The plan to rescue Citigroup was finally announced early Monday morning, following a tense weekend of round the clock negotiations. The plan include a backstop of $306 billion in troubled assets, a $20 billion capital injection and leaves in place the current management.
The question on everyone’s mind is: will it work?
Here are some highlights of the stunningly complex plan. (You can read the joint statement by the Fed, FDIC and Treasury here. Citi’s press release is here.)
- A huge amount of troubled assets backstopped by the government. It’s no wonder that Hank Paulson and other had to cancel the original TARP plan to buy up troubled assets. A Citi alone there are apparently over $300 billion of assets that needed to be backstopped. That’s 40 per cent of the entire TARP at one bank.
- The Four Step Backstop. The backstop of the troubled asset portfolio has a four step waterfall for losses.
- The first $29 billion of losses from the portfolio will be absorbed by Citi entirely.
- The Treasury Department will take 90 per cent of the next $5 billion of losses, with Citi taking the rest.
- The Federal Deposit Insurance Corporation will step in and take 90 per cent of the next $10 billion of losses while Citi absorbs the balance.
- Losses beyond that will be taken by the Federal Reserve in the 90 per cent government role. Note that Citi is still supposed to take the remaining 10 per cent at this stage but it’s hard to believe that anyone really thinks Citi would be able to take any more losses once it had written down $40 billion more in this portfolio.
- Capital Injection. Citi is getting a $20 billion capital injection. This comes on top of the $25 billion it received only a few weeks ago. In exchange, the government is getting preferred equity that wil pay an 8% dividend. The government will also get warrants with its preferred.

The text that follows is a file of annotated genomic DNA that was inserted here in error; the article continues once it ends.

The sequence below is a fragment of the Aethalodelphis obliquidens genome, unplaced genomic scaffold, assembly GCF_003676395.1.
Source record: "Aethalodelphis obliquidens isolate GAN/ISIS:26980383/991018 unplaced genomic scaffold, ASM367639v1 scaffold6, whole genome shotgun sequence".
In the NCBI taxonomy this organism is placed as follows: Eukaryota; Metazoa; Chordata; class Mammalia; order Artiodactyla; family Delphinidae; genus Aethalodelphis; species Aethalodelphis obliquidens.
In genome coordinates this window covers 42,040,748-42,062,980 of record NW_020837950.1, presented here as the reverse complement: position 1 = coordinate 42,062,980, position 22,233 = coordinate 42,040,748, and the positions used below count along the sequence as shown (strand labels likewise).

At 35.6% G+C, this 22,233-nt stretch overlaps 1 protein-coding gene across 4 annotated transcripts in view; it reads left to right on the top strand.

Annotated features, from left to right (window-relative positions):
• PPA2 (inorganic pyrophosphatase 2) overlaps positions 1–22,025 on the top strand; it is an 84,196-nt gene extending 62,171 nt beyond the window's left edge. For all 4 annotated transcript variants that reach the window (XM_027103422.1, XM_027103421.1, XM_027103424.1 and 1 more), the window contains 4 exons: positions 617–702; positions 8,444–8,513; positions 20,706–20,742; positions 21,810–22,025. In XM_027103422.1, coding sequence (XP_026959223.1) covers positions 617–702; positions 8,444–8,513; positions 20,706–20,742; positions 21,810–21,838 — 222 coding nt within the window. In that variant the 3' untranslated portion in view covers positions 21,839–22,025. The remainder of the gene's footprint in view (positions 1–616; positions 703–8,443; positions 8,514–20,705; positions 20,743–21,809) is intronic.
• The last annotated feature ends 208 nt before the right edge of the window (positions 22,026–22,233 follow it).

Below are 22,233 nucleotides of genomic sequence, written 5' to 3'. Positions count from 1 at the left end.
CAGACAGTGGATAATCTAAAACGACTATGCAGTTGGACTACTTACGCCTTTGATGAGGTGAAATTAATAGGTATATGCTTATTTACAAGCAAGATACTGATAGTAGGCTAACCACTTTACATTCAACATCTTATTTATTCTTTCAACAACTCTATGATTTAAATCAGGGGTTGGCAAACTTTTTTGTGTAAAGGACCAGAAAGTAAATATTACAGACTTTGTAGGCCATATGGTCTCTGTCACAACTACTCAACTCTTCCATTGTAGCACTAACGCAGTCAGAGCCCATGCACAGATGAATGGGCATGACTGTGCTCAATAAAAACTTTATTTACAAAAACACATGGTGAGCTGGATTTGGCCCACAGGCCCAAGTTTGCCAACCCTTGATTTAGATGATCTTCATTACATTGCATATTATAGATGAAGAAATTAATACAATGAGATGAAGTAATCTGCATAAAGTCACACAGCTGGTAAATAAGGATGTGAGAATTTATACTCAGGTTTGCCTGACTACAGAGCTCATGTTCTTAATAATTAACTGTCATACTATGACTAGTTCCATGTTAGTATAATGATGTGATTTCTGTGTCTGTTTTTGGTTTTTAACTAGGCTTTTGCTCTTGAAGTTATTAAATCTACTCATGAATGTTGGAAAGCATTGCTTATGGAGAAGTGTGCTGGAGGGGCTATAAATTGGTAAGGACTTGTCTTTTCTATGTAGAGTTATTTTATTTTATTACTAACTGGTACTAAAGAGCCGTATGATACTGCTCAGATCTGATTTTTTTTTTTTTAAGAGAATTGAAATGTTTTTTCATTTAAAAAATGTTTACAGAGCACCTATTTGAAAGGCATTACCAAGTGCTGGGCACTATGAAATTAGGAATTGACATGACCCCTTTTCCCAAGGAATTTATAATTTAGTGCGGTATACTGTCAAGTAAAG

- Citi Pays For Backstop With Preferred. Citi is also being required to pay for that FDIC, Fed and Treasury backstop by issuing an additional $7 billion of preferred stock to the Treasury and the FDIC.
- Dividend Cut. Citi is barred from paying the common stockholders a dividend exceeding one cent per share for three years.
- Compensation approval. While the current management has been allowed to remain in place, their compensation must be approved by the Treasury Department.
- Loan Modification. Citi agreed to participate in the FDIC’s loan modification program, providing direct relief to homeowners burdened with unmanageable mortgages. We kind of thought they were doing this anyway.
- DIscount Window Stuff. Citi has been provided expanded access to both the Federal Reserve’s Primary Dealer Credit Facility and the discount window. Citi also has access to the yet-unused Federal Reserve’s Commercial Paper Funding Facility and intends to issue debt under the FDIC’s Temporary Liquidity Guarantee Program. All this stuff was already in place, but the government wants us to remember it.
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